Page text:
EAST MANATEE -- Women who serve in the military may come home with problems that include the trauma of sexual assault, as well as post-traumatic stress syndrome from serving in combat -- and a reluctance to seek help.
A first-time retreat being held in East Manatee this week is helping 15 of them face their issues, and transition back into society.
More must be done to help women who served in the military, and often don't seek help unless they are in crisis, Georgie Alfano-Cronk, one of the organizers of the retreat, said.
Even though the military could not carry out its mission without the more than 200,000 women who today represent about 15 percent of all branches, too little has been done to help them smoothly return to civilian life.
"Things haven't changed that much for female veterans," said Alfano-Cronk, who served three years on active duty in the Army from 1973 to 1976.
Although the Department of Veterans Affairs has come a long way in serving women veterans, more remains to be done, she said. "It's almost like the VA doesn't know how to approach us," Alfano-Cronk said.
In recent years, the Department of Defense has found itself in headlines because of the growing number of sexual assaults in the ranks.
The Department of Defense reports
sexual assaults increased from 1,700 in calendar year 2004 to 3,374 in fiscal year 2012.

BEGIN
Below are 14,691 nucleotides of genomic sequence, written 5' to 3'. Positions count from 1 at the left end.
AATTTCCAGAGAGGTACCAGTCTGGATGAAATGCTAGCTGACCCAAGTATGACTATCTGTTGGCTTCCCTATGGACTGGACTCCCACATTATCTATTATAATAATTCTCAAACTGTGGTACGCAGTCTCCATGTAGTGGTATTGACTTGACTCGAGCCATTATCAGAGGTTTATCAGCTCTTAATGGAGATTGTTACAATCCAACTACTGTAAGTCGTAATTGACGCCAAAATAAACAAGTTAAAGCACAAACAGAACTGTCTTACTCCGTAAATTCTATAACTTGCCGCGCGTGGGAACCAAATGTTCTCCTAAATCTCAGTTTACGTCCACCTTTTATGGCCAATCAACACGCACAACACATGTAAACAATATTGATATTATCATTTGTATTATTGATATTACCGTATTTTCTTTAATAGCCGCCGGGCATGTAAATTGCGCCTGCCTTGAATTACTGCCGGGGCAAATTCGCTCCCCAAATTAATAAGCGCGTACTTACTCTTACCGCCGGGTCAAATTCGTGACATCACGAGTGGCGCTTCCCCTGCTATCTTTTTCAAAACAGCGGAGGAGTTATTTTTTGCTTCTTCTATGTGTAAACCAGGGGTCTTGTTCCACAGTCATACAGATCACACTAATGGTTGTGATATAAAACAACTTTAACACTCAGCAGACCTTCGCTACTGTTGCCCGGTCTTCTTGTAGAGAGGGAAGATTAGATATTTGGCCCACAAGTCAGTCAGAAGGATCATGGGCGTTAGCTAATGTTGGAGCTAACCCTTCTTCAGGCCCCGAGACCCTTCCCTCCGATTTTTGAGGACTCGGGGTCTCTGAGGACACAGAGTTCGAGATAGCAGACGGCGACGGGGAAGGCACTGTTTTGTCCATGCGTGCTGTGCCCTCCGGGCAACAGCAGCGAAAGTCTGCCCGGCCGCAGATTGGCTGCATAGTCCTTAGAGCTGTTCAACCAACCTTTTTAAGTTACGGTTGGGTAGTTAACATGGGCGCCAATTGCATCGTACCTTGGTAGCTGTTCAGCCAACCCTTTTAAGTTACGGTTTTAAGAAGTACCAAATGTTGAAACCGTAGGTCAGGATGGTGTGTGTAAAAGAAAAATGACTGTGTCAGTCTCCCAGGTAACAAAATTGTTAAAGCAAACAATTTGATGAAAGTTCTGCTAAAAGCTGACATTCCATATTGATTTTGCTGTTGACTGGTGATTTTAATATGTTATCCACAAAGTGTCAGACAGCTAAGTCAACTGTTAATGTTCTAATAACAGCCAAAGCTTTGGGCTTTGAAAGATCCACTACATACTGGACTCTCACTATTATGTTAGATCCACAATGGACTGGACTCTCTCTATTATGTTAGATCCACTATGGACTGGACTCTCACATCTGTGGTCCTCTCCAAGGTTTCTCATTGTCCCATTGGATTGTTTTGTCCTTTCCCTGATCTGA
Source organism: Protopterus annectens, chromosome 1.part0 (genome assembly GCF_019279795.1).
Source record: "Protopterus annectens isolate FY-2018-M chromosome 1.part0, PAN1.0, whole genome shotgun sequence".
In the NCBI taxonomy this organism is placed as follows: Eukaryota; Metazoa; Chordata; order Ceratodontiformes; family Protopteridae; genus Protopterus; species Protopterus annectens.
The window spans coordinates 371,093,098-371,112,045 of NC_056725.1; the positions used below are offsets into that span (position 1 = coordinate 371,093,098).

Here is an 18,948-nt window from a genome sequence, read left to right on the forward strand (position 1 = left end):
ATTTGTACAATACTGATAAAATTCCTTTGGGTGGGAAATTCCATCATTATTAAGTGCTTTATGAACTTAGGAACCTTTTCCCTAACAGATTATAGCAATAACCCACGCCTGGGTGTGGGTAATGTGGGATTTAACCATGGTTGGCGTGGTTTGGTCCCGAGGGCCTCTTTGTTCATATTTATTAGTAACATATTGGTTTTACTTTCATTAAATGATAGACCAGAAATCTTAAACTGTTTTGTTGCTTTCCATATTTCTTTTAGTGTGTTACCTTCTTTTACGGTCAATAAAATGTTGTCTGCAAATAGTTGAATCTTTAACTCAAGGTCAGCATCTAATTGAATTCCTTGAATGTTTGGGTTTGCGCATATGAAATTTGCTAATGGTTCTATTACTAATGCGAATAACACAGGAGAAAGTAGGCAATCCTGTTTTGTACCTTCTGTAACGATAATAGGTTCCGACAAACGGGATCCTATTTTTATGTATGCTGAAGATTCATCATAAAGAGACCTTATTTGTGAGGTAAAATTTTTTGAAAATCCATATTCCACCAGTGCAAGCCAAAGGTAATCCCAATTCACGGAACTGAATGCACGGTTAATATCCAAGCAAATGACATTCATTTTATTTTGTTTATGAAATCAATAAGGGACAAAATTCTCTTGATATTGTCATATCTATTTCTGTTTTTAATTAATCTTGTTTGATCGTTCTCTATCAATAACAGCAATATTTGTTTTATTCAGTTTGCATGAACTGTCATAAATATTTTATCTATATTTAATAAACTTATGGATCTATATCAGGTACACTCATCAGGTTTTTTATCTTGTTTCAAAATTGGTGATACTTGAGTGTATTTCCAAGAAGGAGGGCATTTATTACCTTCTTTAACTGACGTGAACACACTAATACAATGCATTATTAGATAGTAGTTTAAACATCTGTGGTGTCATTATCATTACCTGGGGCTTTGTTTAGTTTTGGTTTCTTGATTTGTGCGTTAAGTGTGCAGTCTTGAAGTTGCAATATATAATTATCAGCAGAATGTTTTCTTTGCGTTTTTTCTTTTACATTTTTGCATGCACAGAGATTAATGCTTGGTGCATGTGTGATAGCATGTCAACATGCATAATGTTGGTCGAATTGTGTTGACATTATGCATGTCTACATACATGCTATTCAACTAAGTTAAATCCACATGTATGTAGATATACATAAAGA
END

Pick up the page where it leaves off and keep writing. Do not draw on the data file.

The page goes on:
Alfano-Cronk said she believes that the true numbers could be much larger.
"A lot of women don't discuss it for as long as 20 years," she said.
Many of the volunteers at the retreat Tuesday were wearing nomore.org T-shirts. The national organization is working to end domestic violence and sexual assault.
Theresa Sparks, a psychologist with the VA, is facilitating some of the workshops at Christian Retreat Conference Center in East Manatee County, and is making herself available to any of the participants who want to talk about their problems.
Too often, the stereotype is that all veterans are men.
"There is a huge gap in our society. We often don't think of women as veterans," Sparks said.
"Women veterans need to get together to talk to women veterans. We need to build the bonds of trust," she said.
Alfano-Cronk said she would like to see women vets become more vocal and to fight for the benefits they have earned.
Twenty-two veterans a day commit suicide, she said.
"When you are hurting and you have no one to reach out to, you are more likely to do that. It's an emergency situation," Alfano-Cronk said.
The Sarasota County Veteran's Commission and Professionals Assisting Military, Family & Friends (PAMFF) are partnering to host the free retreat, titled "Change -- You Can" Tuesday, Sept. 16, through Friday, Sept. 19.
"This is a place for female veterans to connect with each other and to help in the transition," said PAMFF founder Joyce Rubin.
The retreat, serving veterans from Manatee, Sarasota and Charlotte counties, is hoped to become an annual event, said Susan Chandler-Caruso, past president of the Blue Star Mothers of Southwest Florida.
The best outcome would be helping vets live the better lives that they deserve, Chandler-Caruso said.
Topics for the retreat include balancing life, healthy relationships, anger management, continuing education, finding a job, shutting down and shutting out, healthy parentin and the power of healing.
James A. Jones Jr., East Manatee reporter, can be contacted at 941-745-7053 or on Twitter @jajones1.